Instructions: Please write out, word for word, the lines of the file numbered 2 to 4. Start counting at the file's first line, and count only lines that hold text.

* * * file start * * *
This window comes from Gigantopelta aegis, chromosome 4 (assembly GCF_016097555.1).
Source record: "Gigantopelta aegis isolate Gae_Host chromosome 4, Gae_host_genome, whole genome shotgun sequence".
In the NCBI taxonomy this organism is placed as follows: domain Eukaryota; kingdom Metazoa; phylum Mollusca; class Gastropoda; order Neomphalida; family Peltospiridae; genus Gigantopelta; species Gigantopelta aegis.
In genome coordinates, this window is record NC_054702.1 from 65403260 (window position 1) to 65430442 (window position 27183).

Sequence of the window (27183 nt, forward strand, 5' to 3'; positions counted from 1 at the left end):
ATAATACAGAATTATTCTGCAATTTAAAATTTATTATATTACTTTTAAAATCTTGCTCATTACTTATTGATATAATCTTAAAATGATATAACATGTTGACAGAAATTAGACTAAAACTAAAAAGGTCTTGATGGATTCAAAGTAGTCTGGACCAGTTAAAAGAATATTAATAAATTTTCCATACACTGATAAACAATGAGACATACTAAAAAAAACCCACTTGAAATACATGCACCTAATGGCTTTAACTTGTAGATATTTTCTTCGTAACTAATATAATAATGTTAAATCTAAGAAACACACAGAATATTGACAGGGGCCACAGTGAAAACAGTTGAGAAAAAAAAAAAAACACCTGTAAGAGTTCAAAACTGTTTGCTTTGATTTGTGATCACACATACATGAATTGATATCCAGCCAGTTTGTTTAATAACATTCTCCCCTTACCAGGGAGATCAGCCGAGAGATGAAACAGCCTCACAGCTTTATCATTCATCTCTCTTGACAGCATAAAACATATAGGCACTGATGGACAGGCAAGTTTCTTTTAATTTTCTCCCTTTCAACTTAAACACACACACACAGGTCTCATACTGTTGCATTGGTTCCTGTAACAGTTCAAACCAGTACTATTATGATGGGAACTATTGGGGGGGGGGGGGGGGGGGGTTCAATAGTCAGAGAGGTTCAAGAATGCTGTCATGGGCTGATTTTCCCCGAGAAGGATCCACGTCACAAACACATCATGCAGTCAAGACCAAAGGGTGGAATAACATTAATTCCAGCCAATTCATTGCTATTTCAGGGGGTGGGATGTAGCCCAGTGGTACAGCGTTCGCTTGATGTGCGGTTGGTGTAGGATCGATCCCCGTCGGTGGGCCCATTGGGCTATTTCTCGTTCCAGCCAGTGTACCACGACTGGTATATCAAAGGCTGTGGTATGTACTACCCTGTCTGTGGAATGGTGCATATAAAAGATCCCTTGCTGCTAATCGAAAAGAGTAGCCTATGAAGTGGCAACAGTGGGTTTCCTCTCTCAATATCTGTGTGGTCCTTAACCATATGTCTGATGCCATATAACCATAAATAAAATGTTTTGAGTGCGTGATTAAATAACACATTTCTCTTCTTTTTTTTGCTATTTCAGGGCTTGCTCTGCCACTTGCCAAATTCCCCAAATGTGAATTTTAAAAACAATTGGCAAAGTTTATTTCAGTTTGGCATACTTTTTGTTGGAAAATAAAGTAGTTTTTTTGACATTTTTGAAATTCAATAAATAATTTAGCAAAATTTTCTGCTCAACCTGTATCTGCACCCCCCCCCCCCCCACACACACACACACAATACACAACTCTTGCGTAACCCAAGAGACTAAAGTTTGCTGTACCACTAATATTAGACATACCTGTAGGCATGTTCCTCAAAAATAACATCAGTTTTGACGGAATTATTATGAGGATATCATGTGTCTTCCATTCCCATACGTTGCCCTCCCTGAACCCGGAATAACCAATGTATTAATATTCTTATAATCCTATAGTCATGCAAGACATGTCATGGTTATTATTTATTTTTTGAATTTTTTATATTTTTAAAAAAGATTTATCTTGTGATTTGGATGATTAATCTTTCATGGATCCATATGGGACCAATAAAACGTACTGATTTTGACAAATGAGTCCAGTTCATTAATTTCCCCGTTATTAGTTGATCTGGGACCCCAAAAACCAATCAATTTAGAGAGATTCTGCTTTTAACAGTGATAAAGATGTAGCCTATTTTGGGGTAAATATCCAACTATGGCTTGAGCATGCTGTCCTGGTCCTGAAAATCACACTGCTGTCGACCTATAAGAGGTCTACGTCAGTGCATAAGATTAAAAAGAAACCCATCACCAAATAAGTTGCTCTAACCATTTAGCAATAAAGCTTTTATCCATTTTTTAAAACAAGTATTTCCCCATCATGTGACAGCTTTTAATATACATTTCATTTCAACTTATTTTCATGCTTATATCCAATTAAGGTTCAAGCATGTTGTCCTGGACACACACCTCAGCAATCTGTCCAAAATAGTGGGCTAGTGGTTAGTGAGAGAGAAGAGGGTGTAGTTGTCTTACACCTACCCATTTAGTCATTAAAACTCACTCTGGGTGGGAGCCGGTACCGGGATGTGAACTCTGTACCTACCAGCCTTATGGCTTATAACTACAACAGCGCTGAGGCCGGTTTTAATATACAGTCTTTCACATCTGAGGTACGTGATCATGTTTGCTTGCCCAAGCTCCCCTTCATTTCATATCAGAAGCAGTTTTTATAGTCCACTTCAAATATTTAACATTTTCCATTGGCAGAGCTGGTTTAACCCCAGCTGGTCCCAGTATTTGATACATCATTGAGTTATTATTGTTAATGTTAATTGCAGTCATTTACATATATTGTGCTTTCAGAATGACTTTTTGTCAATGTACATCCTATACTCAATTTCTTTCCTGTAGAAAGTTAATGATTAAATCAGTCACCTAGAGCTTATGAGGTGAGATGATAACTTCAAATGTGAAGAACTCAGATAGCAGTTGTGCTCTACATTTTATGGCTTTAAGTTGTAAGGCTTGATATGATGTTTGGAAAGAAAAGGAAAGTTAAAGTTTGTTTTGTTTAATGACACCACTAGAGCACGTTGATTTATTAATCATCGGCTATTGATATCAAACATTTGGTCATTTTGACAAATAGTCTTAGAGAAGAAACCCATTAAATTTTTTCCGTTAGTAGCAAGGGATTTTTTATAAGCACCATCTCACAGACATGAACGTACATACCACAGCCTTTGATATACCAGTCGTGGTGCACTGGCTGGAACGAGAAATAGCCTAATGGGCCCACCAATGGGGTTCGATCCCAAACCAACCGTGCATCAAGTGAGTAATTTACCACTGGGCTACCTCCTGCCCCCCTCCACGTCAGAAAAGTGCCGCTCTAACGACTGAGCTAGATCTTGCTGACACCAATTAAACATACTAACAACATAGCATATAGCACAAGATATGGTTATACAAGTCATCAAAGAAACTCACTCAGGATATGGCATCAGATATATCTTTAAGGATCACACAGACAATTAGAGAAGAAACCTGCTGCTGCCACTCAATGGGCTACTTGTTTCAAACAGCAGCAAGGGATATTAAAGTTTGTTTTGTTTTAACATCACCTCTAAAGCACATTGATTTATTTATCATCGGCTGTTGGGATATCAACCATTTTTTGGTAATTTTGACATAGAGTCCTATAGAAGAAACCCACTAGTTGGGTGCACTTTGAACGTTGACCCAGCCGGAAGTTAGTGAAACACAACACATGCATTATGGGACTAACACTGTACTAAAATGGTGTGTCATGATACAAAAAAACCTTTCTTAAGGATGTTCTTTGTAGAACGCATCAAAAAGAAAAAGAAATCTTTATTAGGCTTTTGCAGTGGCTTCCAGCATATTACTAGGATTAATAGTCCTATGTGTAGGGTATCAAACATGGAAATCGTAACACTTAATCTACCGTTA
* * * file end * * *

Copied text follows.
Source record: "Gigantopelta aegis isolate Gae_Host chromosome 4, Gae_host_genome, whole genome shotgun sequence".
In the NCBI taxonomy this organism is placed as follows: domain Eukaryota; kingdom Metazoa; phylum Mollusca; class Gastropoda; order Neomphalida; family Peltospiridae; genus Gigantopelta; species Gigantopelta aegis.
In genome coordinates, this window is record NC_054702.1 from 65403260 (window position 1) to 65430442 (window position 27183).